Gorillaz - Demon Days
Its 2002 again. I'm 15 years old and standing helplessly in the record shop in an Australian airport. I was gripping the first Gorillaz album, fumbling indecisively with the cash in my pocket, and wondering, (like the rest of the world was at the time), why that single was called “Clint Eastwood”, and why the leader singer sounded so much like that bloody bloke from Blur. Needless to say I brought it, and its genre defying hi-jinx kept me blissfully amused for the next two or three months.
Right up until new years eve 2003, when they suddenly disappeared. Daman shed his monkey mask and left it to gather dust in his attic. The rest of the band members were abducted by the earnest Indie politburo and held hostage in The Strokes basement, forced to live off scraps of meat and only very limited rations of hallucinogenic drugs (I should add, by the way, that this didn't actually happen). Their departure was as unexpected as their arrival, and we were doomed, for the next two years, to feel a vague surge of confused and uneasy nostalgia each time we came across their debut on our shelf.
On the face of things then, their reformation seemed about as likely as a ringtone reaching number one in the singles charts (ha ha ha). But as more time passes, their parachuting back into the music community seems gravely necessary. They are here, equipped, I might add, with a fleet of guest rappers big enough to man a small nineteenth century battleship (MF doom, Roots Manuva and De La Soul among the most prominent). Arriving just in time to rescue us from the painfully serious piano driven mope-pop of: Coldplay Keane and Athlete,, to reinject some fun into charts.
On first listen, Demon Days is a baffling sonic whirlpool of strange samples and squeaky voiced rapping, interspersed with baselines that chug away harmlessly. It's confusing, and not necessarily brilliant. But a few mores listens down the road and the music transforms into a catchy slice of pop pleasure as its melodies and hooks distil over time and start swimming happily around in your mind, rearing their heads gleefully when you least expect it.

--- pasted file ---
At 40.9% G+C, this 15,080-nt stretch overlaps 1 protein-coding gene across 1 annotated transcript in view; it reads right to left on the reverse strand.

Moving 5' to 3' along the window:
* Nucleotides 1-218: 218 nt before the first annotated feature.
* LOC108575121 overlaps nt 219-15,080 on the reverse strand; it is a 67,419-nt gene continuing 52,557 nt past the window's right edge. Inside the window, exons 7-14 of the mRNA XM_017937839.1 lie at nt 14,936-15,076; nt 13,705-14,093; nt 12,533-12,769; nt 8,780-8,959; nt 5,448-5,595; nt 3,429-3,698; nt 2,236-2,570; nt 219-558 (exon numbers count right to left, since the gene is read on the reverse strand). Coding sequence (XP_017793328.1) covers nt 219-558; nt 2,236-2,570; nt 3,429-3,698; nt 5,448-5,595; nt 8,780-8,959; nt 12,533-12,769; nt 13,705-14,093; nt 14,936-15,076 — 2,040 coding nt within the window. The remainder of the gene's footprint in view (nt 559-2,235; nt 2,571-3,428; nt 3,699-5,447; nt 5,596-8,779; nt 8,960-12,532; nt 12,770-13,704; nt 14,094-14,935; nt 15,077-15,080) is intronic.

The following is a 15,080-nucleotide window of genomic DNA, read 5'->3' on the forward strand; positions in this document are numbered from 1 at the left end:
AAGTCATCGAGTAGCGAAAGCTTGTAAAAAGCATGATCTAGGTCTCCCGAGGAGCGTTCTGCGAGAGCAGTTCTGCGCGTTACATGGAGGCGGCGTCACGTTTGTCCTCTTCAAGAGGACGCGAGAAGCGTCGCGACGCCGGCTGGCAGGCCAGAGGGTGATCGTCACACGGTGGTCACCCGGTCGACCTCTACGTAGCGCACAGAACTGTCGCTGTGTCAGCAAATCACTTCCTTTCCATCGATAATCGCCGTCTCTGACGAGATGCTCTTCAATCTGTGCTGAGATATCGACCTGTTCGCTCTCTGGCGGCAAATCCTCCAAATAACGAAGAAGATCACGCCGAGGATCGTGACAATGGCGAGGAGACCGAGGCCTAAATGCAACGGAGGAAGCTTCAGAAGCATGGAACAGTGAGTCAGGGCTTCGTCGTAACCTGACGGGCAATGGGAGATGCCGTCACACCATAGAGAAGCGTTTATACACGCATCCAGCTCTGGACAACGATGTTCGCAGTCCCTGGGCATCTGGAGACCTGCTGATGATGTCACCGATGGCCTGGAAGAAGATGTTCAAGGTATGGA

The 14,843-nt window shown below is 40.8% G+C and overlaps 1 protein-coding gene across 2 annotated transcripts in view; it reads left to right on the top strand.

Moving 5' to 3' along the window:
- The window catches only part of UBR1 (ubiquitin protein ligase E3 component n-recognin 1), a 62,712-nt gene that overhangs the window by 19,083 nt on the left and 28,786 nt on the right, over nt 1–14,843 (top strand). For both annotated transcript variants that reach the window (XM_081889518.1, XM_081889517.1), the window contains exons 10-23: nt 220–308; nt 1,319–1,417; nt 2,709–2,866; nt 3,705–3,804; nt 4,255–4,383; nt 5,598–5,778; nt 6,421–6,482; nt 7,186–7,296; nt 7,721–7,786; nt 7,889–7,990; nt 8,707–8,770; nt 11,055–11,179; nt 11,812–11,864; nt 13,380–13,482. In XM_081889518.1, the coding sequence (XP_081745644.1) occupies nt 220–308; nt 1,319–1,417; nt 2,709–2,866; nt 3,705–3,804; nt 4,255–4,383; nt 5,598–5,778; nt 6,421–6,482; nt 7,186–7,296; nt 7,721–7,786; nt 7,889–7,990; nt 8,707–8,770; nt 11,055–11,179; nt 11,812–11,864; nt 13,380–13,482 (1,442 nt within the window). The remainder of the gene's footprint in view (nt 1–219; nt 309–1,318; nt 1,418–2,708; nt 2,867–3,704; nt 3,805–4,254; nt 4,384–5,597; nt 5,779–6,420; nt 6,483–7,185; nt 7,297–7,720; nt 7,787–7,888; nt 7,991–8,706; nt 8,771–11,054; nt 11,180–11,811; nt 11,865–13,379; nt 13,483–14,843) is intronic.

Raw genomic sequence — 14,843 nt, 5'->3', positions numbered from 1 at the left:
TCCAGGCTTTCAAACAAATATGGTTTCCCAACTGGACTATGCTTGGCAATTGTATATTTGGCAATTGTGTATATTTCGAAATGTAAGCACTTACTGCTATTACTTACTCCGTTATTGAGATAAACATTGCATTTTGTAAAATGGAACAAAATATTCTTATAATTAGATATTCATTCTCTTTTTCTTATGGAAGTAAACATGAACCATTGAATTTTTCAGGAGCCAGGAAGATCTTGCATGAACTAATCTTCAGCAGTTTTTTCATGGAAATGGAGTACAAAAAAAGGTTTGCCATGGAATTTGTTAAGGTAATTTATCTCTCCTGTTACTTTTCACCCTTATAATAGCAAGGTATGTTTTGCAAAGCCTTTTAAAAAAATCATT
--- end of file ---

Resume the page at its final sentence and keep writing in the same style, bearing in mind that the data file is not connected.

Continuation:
“Fire coming out of the monkey's head” is the best example of the sheer sense of fun this album can unleash. Its strange, otherworldly tale is narrated by a man who sounds, rather disturbingly, like an American David Attenborough. “All alone” is a rather brilliant blend of silly American gospel samples and earnest drum and bass. It sounds as if an American Pentecostal choir (perhaps in conjunction with the Strokes) have kidnapped the So Solid Crew and forced them to perform in their local church.
“Every planet we reach is dead” however, despite its heavy reverberating synth riff which sits in your stomach like a pound of Swedish malt-loaf, is still intrinsically Blur. And perhaps that's why this musical side-project works so well, the raw quantity of different musical styles and cleverly sketched out middle-eighths mean that you cold listen to this album perhaps fifty times and still discover some new buried treasure each time you do.
This is a band that, if not universally liked, is at least universally respected. And funnily enough, most criticism of them, from either broadsheets or Indie fanzines seems to come down to vague moans about “more hippity trippity hop… bloody kids and those texto messages…” or something. So it gives me great satisfaction to give this album a thumbs up and a cheesy grin.